Secondary data: Target species group: The primary target species (species group) of the vessel category during the “extrapolation time period”.
Secondary data: Fishing ground type: This may be sandy or muddy trawling grounds, the surface waters, coral reefs etc.
Secondary data: Number of fishers: Average crew size per vessel for the vessel category in question.
Secondary data: Fleet (Optional): The concept of fleet may be predefined, or it may be post-defined according to a processing of the frame survey data. In the case the fleets are predefined, the fleet may be recorded in this field.
The fixed costs are the cost of maintaining the vessel independently of the level of fishing activity (see Section 3.3). The form refers to an individual vessel.
Sample Information Box: This box is similar to the sample box of Form 1.
Vessel/Enterprise Information Box:
Vessel registration number, Homeport, Owner, Skipper: These are the same vessel details as in Form 1
Enterprise: Name of fishing company, co-operative etc. if applicable.
Contact person: The person who may be contacted for further information or verification of data.
Loan Box: This box contains the information on the financing of the purchase of vessel and equipment. The design of the box is very dependent on the local conditions and traditions. The box given here is to be considered one amongst many possible designs.
Credit scheme: Name of provider of loan, e.g. bank, person giving loan (merchant), etc., or name of specific fisheries credit scheme (if applicable).
Total annual payment: The annual instalment and interest.
Rate of interest: The percentage paid annually in interest.
Payment by share of landings: (Yes or No). Whether the owner of the vessel pays the loan in the form of a share of the landings. This sometimes applies to loans given by merchants. In some fisheries, this type of loan may not apply, so the following fields would not appear on the form.
Share of landings: The share of the landings paid as instalments and interest.
Variable costs paid by creditor: (Yes or No) The creditor may provide variable costs (fuel) and gear as a part of the agreement with the fisher.
Costs 1 paid by creditor, Costs 2 paid by creditor. Type of variable cost (for example, fuel) or additional investment (for example, new gear) provided by creditor.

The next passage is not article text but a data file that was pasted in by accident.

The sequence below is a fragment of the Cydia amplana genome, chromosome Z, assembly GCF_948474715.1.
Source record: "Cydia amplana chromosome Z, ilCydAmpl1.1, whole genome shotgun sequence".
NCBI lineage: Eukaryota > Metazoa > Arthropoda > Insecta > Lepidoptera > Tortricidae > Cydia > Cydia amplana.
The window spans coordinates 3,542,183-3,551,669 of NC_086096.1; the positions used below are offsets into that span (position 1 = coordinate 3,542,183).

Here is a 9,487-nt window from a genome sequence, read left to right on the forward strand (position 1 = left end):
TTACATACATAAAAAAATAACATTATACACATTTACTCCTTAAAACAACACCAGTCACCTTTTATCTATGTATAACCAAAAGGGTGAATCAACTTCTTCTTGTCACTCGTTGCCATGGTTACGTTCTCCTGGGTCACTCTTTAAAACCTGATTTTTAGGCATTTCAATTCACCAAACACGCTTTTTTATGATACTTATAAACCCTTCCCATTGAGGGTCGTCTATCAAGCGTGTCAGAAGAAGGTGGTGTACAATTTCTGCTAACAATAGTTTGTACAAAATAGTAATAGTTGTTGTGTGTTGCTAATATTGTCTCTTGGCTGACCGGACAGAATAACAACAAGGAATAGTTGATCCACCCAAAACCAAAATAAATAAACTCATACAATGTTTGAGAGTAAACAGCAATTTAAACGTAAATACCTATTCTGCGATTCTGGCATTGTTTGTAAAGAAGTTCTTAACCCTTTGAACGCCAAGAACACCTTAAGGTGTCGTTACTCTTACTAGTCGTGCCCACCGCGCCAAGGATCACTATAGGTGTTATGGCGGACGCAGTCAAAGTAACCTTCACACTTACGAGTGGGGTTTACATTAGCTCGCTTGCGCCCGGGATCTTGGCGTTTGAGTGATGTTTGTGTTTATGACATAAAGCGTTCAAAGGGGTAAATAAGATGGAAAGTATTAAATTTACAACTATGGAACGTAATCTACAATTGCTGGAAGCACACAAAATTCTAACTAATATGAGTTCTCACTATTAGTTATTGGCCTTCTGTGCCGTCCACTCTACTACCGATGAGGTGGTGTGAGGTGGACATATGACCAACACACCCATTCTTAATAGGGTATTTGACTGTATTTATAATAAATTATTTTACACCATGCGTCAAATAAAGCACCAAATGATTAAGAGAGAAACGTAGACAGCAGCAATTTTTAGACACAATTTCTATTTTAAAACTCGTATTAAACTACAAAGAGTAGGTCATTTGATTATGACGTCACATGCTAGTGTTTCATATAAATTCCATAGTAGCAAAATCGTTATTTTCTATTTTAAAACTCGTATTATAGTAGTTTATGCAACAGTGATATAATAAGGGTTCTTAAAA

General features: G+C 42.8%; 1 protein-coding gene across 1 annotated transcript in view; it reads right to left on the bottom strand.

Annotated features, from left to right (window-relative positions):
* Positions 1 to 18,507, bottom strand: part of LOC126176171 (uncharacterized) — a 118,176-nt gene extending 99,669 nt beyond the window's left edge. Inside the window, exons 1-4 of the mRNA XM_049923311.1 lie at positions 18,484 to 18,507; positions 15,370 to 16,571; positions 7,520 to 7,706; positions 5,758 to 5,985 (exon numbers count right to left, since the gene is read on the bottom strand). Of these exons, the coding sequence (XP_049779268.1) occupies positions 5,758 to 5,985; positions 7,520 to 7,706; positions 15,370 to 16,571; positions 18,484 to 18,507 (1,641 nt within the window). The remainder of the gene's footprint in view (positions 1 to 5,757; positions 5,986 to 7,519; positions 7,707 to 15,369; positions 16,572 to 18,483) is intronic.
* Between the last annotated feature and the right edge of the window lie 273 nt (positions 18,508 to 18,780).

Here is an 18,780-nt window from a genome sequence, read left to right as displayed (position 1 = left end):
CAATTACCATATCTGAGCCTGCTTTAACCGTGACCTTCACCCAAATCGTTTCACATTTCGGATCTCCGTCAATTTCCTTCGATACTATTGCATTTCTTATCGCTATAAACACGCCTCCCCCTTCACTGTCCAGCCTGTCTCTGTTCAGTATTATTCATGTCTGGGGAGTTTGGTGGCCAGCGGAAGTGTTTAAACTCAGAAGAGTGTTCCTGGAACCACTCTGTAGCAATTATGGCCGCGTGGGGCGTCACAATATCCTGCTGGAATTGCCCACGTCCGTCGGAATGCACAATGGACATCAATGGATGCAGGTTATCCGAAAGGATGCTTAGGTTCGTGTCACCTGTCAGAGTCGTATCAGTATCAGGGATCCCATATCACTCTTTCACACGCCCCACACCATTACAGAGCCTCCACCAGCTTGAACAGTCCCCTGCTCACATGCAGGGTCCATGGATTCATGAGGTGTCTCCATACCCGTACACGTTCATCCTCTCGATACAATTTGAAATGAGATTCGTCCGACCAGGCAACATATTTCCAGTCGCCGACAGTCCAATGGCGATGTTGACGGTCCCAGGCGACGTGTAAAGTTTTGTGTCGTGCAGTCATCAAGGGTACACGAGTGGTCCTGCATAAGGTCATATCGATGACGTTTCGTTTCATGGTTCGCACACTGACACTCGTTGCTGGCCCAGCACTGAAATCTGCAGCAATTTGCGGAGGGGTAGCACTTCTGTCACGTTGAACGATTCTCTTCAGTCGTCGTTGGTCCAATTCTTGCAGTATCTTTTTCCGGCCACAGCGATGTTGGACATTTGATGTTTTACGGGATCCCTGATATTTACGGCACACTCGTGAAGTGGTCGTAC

Annual Costs and Subsidies Box: These are costs or subsidies to be paid or received on an annual basis, irrespectively of fishing activities.
Tax: The annual tax or levy to be paid for the vessel.
Subsidy: Fixed annual subsidy, levied irrespectively of fishing activity (for example, subsidy on fuel not included).
Type of subsidy: Cash payment, equipment, gear, services, assistance etc.
Licence fee: The annual fee for fishing licence to be paid for the vessel.
Harbour fee: The annual fee for harbour facilities to be paid for the vessel.
Investments/Depreciation Box: The investment is characterised by the value of the investment, the longevity of the investment, expressed as the % investment depreciation per year. If the investment is expected to last for, say, ten years, the depreciation is 10% per year. The part of the investment to be paid in foreign currency may be indicated.
Engines: The total value of the engines when purchased.
Gear: The total value of the gear(s) when purchased.
Hull: The total value of the hull, hold, cabins etc. when purchased.
Electronics: The total value of the electronic equipment (Radio, navigation equipment, fish-finder, etc.) when purchased.
Freezers: The total value of the freezing installations when purchased.
Annual Costs of Land-Based Support (per Vessel) Box: Operating the vessel usually requires additional support costs. These costs must be obtained by vessel. These costs may relate to the family of the fisher, temporarily hired support staff, or the management and support staff of a company. As the costs may be shared by a group of vessels, some of the costs of land-based activities often have to be estimated.
Salaries: Salaries paid per vessel per year of land-based management and support staff.
Overheads: Overheads paid per vessel per year of land-based support staff.
Investments: Annual investments in land-based facilities per vessel per year (estimate).
Operations costs: Operation costs paid per vessel per year for land-based activities (Storage of equipment, storage of landings, transport etc.).
Insurance of vessel or crew? (Yes or No). Yes, if any type of insurance related to the fishing activity is provided. Insurance not directly related to the fishery should not be mentioned (insurance that should not be included in fixed costs of fishing).
Insurance of vessel per year: Annual premium for insurance of the vessel and its equipment.
Insurance of personnel per year: Annual premium for insurance of crewmembers.